Androgenic hair loss in women
Androgenic alopecia in women


Androgenic alopecia is an androgen dependant type of hair loss that involves recession of hair at the temples to form a characteristic “M” patter.  Hair also thins at the crown area near the top of the head.  This type of hair loss can range from mild to severe.  The number of hair follicles remain the same, though some may be dormant while androgenic alopecia is active.

In women, the extent of hair loss is generally less than in men.   In women, hair tends to become thinner all over the head but often there is still a clear pattern of hair loss evident at the temple and crown.

It has been assumed that the hormonal basis for androgenic alopecia is similar in women and men, though the hyperandrogenic symptoms may not correlate with high levels of androgens in the body [1].

Androgenic alopecia in men is associated with cardiovascular disease, insulin resistants and a higher body mass index (BMI).  In women, this form of hair loss is linked to polycystic ovary syndrome (PCOS) and endometriosis.


Women normally notice hair thinning over the frontal area first, the rest of the scalp becomes more visible thereafter. Over time, the thinning usually develops in a patterned fashion.  The most pronounced thinning is seen over the frontal and parietal scalp area, and greater hair density is found over the occipital scalp.

Women typically retain a rim of hair along the frontal hairline, even when the scalp is visible behind the hairline.  Miniaturised hairs (the shorter and thinner hairs of various lengths and diameter) are the hallmark of androgenic alopecia and result from the shortening of growth phase and reduction in hair fibre size.

Increased spacing between hairs makes the central parting appear wider over the frontal scalp compared to the occipital scalp.  Less commonly, hair density appears normal at the scalp (proximal) area, but the hair no longer grows to its previous length, resulting in wispy ends; in this case, the shortening of the anagen phase progresses more rapidly than the reduction in thickness of the hair fibre.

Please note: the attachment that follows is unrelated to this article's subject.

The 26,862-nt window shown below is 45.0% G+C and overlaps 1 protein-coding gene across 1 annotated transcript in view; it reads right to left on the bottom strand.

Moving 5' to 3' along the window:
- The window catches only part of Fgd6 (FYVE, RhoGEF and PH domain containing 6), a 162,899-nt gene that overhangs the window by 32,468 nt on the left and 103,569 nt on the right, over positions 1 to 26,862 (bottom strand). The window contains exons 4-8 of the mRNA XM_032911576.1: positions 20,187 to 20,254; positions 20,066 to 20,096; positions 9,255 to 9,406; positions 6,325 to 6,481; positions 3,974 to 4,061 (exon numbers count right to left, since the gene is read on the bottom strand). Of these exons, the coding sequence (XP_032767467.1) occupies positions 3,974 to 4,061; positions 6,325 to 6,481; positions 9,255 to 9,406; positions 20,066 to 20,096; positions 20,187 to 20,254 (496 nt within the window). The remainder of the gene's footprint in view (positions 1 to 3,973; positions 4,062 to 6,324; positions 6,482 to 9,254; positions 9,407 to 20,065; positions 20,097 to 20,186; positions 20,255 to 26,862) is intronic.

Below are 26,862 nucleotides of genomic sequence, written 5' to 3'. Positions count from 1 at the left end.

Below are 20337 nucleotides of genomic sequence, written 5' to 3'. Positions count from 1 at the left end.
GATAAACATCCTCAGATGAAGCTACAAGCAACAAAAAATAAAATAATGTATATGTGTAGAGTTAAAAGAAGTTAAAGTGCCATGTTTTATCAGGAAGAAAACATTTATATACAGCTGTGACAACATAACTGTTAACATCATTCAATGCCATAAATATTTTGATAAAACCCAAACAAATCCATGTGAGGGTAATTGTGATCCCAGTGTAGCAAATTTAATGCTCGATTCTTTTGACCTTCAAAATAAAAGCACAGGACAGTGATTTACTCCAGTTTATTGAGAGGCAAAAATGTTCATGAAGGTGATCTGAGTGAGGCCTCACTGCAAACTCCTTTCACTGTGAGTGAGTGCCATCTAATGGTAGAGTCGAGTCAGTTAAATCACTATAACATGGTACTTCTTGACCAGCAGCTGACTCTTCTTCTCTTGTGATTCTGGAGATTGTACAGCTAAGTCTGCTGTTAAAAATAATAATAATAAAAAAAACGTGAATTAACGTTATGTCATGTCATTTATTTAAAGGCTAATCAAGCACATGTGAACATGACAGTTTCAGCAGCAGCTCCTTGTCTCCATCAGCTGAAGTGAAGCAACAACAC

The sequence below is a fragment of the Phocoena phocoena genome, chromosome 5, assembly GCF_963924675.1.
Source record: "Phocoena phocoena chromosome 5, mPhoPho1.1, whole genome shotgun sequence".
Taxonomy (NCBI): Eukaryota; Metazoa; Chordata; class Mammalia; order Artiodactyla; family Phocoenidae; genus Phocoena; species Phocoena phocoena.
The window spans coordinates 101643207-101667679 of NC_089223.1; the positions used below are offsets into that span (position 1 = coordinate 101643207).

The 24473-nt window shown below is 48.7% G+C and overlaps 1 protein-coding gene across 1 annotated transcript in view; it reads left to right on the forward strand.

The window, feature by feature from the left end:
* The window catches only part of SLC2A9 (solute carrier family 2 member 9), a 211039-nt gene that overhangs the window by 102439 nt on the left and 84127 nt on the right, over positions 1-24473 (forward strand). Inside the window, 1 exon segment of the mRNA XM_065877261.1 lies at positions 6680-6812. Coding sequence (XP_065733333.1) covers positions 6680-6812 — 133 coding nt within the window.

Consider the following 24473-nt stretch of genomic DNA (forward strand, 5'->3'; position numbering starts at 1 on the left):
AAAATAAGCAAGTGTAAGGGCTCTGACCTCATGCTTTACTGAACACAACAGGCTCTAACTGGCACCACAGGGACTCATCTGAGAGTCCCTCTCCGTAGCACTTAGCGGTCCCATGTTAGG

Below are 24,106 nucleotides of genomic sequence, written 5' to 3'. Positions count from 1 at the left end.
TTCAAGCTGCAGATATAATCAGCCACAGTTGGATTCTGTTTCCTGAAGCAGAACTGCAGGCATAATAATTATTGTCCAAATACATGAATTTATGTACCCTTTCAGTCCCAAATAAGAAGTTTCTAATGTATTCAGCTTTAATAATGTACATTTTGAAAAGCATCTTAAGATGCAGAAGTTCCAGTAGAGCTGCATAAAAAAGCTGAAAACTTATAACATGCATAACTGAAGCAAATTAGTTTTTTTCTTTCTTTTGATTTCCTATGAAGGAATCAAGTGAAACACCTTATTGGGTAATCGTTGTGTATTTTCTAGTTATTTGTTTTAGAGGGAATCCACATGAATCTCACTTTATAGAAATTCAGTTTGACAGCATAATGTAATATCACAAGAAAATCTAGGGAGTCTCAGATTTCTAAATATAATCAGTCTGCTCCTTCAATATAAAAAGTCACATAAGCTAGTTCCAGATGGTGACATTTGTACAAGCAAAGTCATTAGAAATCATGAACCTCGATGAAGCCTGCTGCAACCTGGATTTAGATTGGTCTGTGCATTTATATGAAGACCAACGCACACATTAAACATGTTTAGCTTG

The patient may note that her ‘ponytail’ is smaller in girth and the hair is cut to shorter lengths to give a fuller appearance. She may feel that her hair does not grow at all.

Female hair loss

The Savin scale. The Savin scale measures overall thinning of the crown scalp, and consists of 8 crown density images reflecting a range from no hair loss (stage I-1), to mild (stages I-2, I-3, I-4 to severe hair loss (stages II-1, II-2, III, advanced).


Blood tests are used to identify whether the patient is suffering from true androgenic hair loss or female pattern hair loss.  Female pattern hair loss presents with the same clinical features as androgenic alopecia, but there is not always evidence of elevated androgens in the serum.  Blood tests do not measure the level of testosterone upregulated to DHT, so DHEA can be evaluated with testosterone.

Free / Total testosterone. Androgenic alopecia implies a dependence on increased expression of androgens, but female androgenic alopecia does not require an absolute elevation of androgens in the blood.  The majority of women with androgenic alopecia have no clinical or biochemical evidence of elevated androgens.  However, a subset of women with androgenic alopecia do, and women with concomitant symptoms of hirsutism (excess body and facial hair), adult acne, and irregular periods, should be screened for excess testosterone.

Dehydroepiandrosterone sulfate. This test is often done for women who show signs of having excess male hormones. Some of these signs are hair loss, excess facial and body hair growth, oily skin, acne, irregular periods, or problems becoming pregnant.